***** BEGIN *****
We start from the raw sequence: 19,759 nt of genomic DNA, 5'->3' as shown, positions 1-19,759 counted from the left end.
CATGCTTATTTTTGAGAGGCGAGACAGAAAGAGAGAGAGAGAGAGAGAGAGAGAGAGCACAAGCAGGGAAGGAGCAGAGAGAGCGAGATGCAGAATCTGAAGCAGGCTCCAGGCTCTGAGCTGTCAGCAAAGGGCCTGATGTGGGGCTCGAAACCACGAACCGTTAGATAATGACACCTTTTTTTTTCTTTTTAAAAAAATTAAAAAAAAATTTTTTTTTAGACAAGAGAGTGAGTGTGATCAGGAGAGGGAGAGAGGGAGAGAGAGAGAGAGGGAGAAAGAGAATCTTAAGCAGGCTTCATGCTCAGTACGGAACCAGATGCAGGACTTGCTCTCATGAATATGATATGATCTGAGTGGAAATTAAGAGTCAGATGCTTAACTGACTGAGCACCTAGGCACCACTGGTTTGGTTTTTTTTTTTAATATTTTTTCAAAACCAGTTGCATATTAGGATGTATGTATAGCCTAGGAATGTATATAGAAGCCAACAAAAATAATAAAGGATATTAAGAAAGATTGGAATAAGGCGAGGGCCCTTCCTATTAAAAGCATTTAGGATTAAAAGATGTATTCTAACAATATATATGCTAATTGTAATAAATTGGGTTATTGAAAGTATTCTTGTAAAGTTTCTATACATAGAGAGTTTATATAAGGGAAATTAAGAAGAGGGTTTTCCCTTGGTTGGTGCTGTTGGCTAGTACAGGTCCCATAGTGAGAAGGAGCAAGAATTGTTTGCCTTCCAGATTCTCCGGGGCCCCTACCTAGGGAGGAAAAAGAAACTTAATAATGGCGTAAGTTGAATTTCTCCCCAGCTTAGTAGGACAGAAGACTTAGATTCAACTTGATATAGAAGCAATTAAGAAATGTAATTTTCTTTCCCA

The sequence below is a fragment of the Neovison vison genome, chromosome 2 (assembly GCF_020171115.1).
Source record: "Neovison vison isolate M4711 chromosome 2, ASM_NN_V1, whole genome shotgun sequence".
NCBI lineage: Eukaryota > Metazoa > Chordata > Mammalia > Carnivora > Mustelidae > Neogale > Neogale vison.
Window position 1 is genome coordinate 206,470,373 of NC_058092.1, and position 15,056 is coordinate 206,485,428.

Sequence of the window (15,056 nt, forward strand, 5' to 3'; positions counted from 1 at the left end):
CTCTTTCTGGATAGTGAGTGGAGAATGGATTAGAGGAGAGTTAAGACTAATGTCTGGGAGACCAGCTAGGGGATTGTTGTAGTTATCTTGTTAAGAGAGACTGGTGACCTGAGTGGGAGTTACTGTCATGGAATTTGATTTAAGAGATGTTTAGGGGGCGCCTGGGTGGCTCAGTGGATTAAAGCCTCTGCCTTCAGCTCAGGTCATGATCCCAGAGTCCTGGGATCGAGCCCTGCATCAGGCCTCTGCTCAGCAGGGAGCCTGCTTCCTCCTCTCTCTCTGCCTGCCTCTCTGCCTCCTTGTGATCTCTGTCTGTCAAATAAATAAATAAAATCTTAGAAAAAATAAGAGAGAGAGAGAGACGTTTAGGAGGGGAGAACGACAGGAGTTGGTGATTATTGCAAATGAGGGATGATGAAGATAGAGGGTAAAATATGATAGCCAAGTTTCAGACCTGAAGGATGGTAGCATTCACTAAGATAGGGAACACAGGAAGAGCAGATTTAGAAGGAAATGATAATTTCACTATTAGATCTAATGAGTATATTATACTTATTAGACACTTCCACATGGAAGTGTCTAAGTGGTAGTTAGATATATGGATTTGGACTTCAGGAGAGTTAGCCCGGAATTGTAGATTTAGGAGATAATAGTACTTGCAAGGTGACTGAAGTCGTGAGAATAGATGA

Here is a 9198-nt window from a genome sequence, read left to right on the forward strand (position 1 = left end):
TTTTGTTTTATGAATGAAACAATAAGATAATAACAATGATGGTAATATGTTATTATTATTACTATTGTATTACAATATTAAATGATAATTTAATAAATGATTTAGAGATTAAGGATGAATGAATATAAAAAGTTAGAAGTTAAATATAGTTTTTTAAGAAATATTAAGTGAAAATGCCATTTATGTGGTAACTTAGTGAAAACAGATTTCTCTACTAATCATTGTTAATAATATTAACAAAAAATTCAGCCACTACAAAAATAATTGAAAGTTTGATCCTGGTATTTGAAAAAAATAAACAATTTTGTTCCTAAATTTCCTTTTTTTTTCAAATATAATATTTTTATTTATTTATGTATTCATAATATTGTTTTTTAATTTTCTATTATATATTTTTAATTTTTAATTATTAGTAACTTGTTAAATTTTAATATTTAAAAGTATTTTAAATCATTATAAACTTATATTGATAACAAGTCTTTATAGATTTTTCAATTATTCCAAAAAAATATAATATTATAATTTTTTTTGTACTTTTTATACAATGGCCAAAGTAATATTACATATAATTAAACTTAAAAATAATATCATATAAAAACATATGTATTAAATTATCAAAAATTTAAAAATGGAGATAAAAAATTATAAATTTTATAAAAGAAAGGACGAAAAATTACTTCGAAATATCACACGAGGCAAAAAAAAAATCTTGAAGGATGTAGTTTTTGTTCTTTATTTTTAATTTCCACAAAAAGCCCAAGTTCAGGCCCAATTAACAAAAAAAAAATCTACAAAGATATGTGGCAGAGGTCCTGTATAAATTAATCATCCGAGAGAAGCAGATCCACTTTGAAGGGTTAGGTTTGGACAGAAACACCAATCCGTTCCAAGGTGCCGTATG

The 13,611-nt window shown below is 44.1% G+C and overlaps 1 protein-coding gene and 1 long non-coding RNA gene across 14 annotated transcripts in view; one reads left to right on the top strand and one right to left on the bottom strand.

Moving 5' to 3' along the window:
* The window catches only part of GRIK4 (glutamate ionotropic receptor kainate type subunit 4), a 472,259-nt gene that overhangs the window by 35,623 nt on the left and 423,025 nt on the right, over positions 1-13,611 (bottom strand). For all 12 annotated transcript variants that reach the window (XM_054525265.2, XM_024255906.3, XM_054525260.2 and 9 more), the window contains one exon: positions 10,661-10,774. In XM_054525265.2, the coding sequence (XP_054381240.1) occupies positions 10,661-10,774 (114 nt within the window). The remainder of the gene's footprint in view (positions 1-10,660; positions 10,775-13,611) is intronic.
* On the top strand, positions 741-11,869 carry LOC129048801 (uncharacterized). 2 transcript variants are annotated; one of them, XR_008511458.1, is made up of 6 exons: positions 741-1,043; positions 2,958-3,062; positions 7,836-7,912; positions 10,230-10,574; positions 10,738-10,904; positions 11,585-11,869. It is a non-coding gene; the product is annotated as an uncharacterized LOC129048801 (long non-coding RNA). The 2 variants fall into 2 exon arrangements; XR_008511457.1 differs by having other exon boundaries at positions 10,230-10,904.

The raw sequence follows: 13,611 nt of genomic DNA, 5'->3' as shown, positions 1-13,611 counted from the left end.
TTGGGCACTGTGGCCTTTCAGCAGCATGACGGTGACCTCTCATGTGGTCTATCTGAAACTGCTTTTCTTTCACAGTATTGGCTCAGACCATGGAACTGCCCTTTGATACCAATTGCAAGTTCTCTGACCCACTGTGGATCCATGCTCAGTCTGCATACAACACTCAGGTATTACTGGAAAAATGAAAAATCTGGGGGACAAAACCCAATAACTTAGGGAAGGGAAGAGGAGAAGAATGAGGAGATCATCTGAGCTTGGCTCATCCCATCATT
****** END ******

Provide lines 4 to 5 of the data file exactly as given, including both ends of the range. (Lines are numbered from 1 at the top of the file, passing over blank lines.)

Source record: "Neovison vison isolate M4711 chromosome 2, ASM_NN_V1, whole genome shotgun sequence".
NCBI lineage: Eukaryota > Metazoa > Chordata > Mammalia > Carnivora > Mustelidae > Neogale > Neogale vison.